• Changing product code name from “Carl Sagan” to “Butt Head Astronomer”

    Since libel is considered in context, do not take these examples to be a hard and fast rule about particular phrases. Generally, the non-libelous examples are hyperbole or opinion, while the libelous statements are stating a defamatory fact.

    How do courts look at the context of a statement?

    For a blog, a court would likely start with the general tenor, setting, and format of the blog, as well as the context of the links through which the user accessed the particular entry. Next the court would look at the specific context and content of the blog entry, analyzing the extent of figurative or hyperbolic language used and the reasonable expectations of the blog’s audience.

    Context is critical. For example, it was not libel for ESPN to caption a photo “Evel Knievel proves you’re never too old to be a pimp,” since it was (in context) “not intended as a criminal accusation, nor was it reasonably susceptible to such a literal interpretation. Ironically, it was most likely intended as a compliment.” However, it would be defamatory to falsely assert “our dad’s a pimp” or to accuse your dad of “dabbling in the pimptorial arts.” (Real case, but the defendant sons succeeded in a truth defense).

    What is “Libel Per Se”?

    When libel is clear on its face, without the need for any explanatory matter, it is called libel per se. The following are often found to be libelous per se:

    A statement that falsely:

    • Charges any person with crime, or with having been indicted, convicted, or punished for crime;
    • Imputes in him the present existence of an infectious, contagious, or loathsome disease;
    • Tends directly to injure him in respect to his office, profession, trade or business, either by imputing to him general disqualification in those respects that the office or other occupation peculiarly requires, or by imputing something with reference to his office, profession, trade, or business that has a natural tendency to lessen its profits;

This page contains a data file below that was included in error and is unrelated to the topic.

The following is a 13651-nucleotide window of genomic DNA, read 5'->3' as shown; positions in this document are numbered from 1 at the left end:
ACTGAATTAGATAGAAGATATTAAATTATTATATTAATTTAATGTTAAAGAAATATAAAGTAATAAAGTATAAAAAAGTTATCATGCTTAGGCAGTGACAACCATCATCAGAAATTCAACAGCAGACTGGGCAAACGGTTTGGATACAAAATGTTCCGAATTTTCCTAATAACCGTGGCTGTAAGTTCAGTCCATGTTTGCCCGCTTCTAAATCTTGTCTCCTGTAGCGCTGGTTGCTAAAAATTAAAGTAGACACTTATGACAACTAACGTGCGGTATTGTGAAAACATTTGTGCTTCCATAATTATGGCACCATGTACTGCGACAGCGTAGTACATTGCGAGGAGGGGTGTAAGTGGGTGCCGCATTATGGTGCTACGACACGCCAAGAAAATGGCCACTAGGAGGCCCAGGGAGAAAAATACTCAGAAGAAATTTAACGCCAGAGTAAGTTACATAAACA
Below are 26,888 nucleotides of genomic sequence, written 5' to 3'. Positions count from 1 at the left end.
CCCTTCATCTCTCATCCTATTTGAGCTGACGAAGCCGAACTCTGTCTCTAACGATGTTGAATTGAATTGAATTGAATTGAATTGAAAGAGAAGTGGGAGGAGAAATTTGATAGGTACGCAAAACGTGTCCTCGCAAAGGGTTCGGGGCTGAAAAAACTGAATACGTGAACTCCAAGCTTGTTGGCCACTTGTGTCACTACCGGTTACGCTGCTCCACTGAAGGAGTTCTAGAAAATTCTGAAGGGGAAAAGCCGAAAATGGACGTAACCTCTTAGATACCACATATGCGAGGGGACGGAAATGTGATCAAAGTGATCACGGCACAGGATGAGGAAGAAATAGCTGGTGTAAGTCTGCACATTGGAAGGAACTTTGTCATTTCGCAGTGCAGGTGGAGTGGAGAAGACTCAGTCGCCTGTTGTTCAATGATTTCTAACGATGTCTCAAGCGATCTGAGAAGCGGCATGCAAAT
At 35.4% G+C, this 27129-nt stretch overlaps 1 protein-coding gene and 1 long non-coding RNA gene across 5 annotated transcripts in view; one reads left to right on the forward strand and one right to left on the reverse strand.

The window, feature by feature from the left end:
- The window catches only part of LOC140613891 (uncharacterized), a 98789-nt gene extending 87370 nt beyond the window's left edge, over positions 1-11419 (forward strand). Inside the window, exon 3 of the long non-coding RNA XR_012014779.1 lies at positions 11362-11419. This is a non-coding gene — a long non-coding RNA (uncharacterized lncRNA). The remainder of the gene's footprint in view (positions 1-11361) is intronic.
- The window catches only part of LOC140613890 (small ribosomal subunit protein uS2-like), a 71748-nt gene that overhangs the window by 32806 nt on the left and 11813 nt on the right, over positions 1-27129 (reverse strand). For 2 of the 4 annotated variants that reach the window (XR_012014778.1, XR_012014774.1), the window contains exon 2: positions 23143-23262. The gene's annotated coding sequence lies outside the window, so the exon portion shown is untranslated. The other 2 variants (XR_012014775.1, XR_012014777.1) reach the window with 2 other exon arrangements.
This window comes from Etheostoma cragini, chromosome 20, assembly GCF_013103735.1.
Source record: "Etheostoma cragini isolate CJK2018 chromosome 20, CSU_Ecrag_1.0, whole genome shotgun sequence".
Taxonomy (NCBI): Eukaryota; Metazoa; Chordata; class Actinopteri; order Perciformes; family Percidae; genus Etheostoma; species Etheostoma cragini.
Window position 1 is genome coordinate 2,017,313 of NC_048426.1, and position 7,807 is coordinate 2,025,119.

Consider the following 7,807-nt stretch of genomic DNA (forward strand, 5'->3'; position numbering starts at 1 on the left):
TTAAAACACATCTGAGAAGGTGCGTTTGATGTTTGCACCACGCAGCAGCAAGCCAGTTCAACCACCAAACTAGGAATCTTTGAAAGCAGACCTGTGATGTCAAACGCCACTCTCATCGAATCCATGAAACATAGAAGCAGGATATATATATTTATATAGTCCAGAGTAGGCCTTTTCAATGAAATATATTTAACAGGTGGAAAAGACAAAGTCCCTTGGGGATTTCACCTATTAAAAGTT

• Imputes to him impotence or a want of chastity.

    Of course, context can still matter. If you respond to a post you don’t like by beginning “Jane, you ignorant slut,” it may imply a want of chastity on Jane’s part. But you have a good chance of convincing a court this was mere hyperbole and pop cultural reference, not a false statement of fact.

    What is a “false light” claim?

    Some states allow people to sue for damages that arise when others place them in a false light. Information presented in a “false light” is portrayed as factual, but creates a false impression about the plaintiff (i.e., a photograph of plaintiffs in an article about sexual abuse, because it creates the impression that the depicted persons are victims of sexual abuse). False light claims are subject to the constitutional protections discussed above.

    What is trade libel?

    Trade libel is defamation against the goods or services of a company or business. For example, saying that you found a severed finger in you’re a particular company’s chili (if it isn’t true).

     
  • Roger Schnauzer 10:15 pm on November 26, 2012 Permalink
    Tags: , , , , Legal Schnauzer   

    Cyber bullying-not limited to teens 

     

     

     

    From the Cyberbullying Research Center